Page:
The majority found that the fact that the spring-loaded hinge was not operating properly did not render the gate defective and that if plaintiff had either attached his lanyard as required or closed and latched the gate manually, the provided safety devices would have prevented him from falling out of the basket. The dissent argued based on BLAKE and DUDA, that once a violation of 240(1) is shown a plaintiff’s conduct can’t be held as a matter of law to be the sole proximate cause of his accident, stating;
“Since we believe that the record contains factual issues regarding the Labor Law § 240 (1) cause of action, we respectfully dissent. The proof is viewed at this procedural point in the light most favorable to the party opposing summary judgment (see Kropp v Corning, Inc., 69 AD3d 1211, 1212, 893 N.Y.S.2d 371 ). Plaintiff was working at a height exceeding 30 feet in a basket affixed to a boom lift. It is undisputed that the gate on the basket was not functioning properly and did not close as designed. Plaintiff testified at his deposition that he was familiar with the self-closing safety feature of the gate having used baskets so equipped previously, and that he was unaware of the gate’s defective condition before his accident. Plaintiff was located immediately adjacent to the broken gate and, while working, he fell out of that gate. A jury could determine that this safety device was defective, plaintiff was not aware of the defect and he fell through the opening created by the defect.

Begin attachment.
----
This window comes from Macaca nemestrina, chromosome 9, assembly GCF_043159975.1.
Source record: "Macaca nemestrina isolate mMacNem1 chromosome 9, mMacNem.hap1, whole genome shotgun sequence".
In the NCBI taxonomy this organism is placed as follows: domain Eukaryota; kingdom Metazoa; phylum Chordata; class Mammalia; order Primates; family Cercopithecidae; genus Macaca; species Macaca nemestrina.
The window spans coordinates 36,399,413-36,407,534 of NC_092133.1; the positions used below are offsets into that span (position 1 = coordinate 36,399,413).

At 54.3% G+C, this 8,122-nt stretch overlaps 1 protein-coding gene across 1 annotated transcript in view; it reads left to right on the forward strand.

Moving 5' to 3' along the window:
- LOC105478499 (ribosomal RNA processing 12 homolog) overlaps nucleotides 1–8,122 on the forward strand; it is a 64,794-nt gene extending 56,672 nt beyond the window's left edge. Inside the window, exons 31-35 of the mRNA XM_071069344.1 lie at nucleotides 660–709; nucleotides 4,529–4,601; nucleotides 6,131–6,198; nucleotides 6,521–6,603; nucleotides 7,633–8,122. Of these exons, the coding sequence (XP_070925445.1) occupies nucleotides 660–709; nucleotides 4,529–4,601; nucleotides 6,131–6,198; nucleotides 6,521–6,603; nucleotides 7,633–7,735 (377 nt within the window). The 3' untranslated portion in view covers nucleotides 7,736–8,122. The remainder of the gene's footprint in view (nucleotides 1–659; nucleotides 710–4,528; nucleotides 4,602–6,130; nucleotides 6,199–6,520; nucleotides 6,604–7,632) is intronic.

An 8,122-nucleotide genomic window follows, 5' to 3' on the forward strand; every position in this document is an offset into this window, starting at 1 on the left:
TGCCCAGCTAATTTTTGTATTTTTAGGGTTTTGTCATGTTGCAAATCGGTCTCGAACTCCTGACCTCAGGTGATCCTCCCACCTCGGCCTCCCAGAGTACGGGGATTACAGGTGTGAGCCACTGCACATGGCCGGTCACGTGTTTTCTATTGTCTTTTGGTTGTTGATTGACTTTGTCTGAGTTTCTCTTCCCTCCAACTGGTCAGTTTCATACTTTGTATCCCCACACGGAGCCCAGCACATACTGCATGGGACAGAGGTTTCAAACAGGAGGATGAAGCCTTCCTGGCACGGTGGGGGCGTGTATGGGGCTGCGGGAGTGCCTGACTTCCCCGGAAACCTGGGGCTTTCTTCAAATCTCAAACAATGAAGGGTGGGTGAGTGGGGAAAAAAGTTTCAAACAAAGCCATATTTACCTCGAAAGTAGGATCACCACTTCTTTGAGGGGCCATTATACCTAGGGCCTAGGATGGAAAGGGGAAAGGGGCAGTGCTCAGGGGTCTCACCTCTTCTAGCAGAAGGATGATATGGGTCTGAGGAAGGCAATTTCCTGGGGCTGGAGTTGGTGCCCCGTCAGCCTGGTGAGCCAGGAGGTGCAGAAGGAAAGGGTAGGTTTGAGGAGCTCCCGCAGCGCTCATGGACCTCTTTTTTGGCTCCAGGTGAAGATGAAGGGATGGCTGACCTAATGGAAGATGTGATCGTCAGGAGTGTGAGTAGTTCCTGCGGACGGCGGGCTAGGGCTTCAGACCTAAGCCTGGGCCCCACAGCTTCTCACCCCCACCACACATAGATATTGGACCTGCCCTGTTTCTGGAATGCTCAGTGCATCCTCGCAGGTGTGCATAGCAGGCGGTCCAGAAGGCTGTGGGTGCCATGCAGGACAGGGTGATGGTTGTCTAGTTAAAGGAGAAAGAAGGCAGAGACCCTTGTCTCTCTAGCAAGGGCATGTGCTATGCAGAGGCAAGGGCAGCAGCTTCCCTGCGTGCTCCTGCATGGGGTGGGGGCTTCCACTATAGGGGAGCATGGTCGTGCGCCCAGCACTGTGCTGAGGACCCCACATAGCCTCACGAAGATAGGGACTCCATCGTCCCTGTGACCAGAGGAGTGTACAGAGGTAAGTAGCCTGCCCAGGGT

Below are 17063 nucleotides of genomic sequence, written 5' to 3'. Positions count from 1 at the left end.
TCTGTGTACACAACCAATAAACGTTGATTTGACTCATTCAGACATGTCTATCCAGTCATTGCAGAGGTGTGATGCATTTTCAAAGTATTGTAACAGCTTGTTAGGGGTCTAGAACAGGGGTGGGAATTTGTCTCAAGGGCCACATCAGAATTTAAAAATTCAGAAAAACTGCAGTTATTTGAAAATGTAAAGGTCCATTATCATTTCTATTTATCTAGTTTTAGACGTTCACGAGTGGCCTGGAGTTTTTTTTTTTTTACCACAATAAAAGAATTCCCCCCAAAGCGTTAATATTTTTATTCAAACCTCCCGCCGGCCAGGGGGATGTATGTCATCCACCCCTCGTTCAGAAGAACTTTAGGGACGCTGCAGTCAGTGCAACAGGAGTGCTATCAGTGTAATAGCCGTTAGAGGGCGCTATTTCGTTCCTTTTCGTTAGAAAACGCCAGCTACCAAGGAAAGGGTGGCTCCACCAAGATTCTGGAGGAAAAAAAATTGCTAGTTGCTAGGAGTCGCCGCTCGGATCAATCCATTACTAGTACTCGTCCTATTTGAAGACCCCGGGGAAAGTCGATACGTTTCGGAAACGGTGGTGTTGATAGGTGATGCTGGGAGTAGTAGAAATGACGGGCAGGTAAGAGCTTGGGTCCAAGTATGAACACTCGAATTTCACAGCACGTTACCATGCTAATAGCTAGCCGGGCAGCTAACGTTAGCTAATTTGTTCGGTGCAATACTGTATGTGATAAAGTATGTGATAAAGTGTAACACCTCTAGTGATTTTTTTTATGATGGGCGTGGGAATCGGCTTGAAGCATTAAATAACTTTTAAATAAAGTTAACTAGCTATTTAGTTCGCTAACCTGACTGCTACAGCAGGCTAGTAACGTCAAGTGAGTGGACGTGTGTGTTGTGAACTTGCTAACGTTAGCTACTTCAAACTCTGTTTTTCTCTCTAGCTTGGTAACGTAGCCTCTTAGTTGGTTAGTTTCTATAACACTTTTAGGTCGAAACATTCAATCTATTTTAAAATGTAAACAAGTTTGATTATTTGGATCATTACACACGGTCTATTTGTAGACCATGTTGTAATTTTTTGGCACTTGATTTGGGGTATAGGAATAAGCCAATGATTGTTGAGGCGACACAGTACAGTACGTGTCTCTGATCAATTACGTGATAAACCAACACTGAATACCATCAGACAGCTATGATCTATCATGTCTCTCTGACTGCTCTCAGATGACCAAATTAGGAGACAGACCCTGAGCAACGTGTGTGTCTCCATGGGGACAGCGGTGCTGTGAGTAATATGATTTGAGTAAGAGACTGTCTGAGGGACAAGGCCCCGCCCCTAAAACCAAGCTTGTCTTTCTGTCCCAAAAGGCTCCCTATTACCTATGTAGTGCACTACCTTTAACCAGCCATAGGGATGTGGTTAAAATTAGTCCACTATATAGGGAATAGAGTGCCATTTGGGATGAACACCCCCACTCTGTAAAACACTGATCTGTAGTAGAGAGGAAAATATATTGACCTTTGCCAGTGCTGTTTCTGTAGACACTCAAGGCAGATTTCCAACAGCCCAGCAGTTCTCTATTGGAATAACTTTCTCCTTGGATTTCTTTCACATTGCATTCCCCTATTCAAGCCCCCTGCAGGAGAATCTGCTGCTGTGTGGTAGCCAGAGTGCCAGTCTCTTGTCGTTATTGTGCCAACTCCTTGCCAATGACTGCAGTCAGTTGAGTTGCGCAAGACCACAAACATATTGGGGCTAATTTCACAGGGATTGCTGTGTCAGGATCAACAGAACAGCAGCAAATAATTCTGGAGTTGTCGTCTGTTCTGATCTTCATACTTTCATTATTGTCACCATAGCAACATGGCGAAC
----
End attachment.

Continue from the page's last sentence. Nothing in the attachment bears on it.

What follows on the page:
Plaintiff was also supplied with a harness and lanyard that he conceded was either not attached or improperly attached at the time he fell. Neglecting to use an available safety device can result in dismissal when a defendant proves that a worker’s “own conduct, rather than any violation of Labor Law § 240 (1), was the sole proximate cause of [the worker’s] accident” (Cahill v Triborough Bridge & Tunnel Auth., 4 NY3d 35, 40, 823 N.E.2d 439, 790 N.Y.S.2d 74  [emphasis added]). Indeed, a “defendant may be granted summary judgment if the record establishes conclusively that no Labor Law § 240 (1) violation was shown to have been a proximate cause of the accident and that the accident was therefore caused solely by [the] plaintiff’s conduct” (Blake v Neighborhood Hous. Servs. of N.Y. City, 1 NY3d 280, 289, 803 N.E.2d 757, 771 N.Y.S.2d 484 n 8  [emphasis added]). A plaintiff, however, can defeat summary judgment by showing that a “‘violation of section 240 (1) was a contributing cause of his [or her] fall'” (id. quoting Duda v Rouse Constr. Corp., 32 NY2d 405, 410, 298 N.E.2d 667, 345 N.Y.S.2d 524 ).